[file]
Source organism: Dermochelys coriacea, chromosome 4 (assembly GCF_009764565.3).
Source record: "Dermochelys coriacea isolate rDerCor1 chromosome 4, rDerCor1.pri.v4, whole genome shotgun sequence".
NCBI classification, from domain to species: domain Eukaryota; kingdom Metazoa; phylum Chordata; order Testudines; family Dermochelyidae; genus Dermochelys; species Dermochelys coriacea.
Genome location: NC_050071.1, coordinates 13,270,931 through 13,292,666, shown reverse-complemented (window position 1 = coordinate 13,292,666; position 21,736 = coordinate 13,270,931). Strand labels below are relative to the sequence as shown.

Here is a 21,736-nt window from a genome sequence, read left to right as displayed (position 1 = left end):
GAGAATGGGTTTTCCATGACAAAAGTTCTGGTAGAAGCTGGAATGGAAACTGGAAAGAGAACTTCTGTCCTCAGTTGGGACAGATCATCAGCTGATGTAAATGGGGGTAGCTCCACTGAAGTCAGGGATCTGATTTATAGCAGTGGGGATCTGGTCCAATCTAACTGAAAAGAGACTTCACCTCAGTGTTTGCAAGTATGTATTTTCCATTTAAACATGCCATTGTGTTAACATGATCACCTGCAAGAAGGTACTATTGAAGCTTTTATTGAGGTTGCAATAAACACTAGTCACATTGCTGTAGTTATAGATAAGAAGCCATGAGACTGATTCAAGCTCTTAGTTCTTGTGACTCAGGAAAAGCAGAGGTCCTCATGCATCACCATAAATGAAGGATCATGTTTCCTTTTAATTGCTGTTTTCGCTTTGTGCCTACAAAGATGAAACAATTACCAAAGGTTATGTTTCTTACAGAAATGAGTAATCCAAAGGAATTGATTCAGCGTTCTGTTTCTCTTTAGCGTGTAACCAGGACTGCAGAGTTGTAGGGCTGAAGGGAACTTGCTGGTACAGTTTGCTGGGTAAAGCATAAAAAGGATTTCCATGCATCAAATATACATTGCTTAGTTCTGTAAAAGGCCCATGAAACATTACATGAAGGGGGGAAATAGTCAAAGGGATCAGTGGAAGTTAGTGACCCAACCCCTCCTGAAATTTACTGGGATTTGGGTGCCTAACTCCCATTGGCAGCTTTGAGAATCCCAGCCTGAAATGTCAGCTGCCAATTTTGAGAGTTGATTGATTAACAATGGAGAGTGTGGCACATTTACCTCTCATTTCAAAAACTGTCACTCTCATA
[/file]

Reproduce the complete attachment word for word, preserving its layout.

Source organism: Dermochelys coriacea, chromosome 4 (assembly GCF_009764565.3).
Source record: "Dermochelys coriacea isolate rDerCor1 chromosome 4, rDerCor1.pri.v4, whole genome shotgun sequence".
NCBI classification, from domain to species: domain Eukaryota; kingdom Metazoa; phylum Chordata; order Testudines; family Dermochelyidae; genus Dermochelys; species Dermochelys coriacea.
Genome location: NC_050071.1, coordinates 13,270,931 through 13,292,666, shown reverse-complemented (window position 1 = coordinate 13,292,666; position 21,736 = coordinate 13,270,931). Strand labels below are relative to the sequence as shown.

Here is a 21,736-nt window from a genome sequence, read left to right as displayed (position 1 = left end):
GAGAATGGGTTTTCCATGACAAAAGTTCTGGTAGAAGCTGGAATGGAAACTGGAAAGAGAACTTCTGTCCTCAGTTGGGACAGATCATCAGCTGATGTAAATGGGGGTAGCTCCACTGAAGTCAGGGATCTGATTTATAGCAGTGGGGATCTGGTCCAATCTAACTGAAAAGAGACTTCACCTCAGTGTTTGCAAGTATGTATTTTCCATTTAAACATGCCATTGTGTTAACATGATCACCTGCAAGAAGGTACTATTGAAGCTTTTATTGAGGTTGCAATAAACACTAGTCACATTGCTGTAGTTATAGATAAGAAGCCATGAGACTGATTCAAGCTCTTAGTTCTTGTGACTCAGGAAAAGCAGAGGTCCTCATGCATCACCATAAATGAAGGATCATGTTTCCTTTTAATTGCTGTTTTCGCTTTGTGCCTACAAAGATGAAACAATTACCAAAGGTTATGTTTCTTACAGAAATGAGTAATCCAAAGGAATTGATTCAGCGTTCTGTTTCTCTTTAGCGTGTAACCAGGACTGCAGAGTTGTAGGGCTGAAGGGAACTTGCTGGTACAGTTTGCTGGGTAAAGCATAAAAAGGATTTCCATGCATCAAATATACATTGCTTAGTTCTGTAAAAGGCCCATGAAACATTACATGAAGGGGGGAAATAGTCAAAGGGATCAGTGGAAGTTAGTGACCCAACCCCTCCTGAAATTTACTGGGATTTGGGTGCCTAACTCCCATTGGCAGCTTTGAGAATCCCAGCCTGAAATGTCAGCTGCCAATTTTGAGAGTTGATTGATTAACAATGGAGAGTGTGGCACATTTACCTCTCATTTCAAAAACTGTCACTCTCATA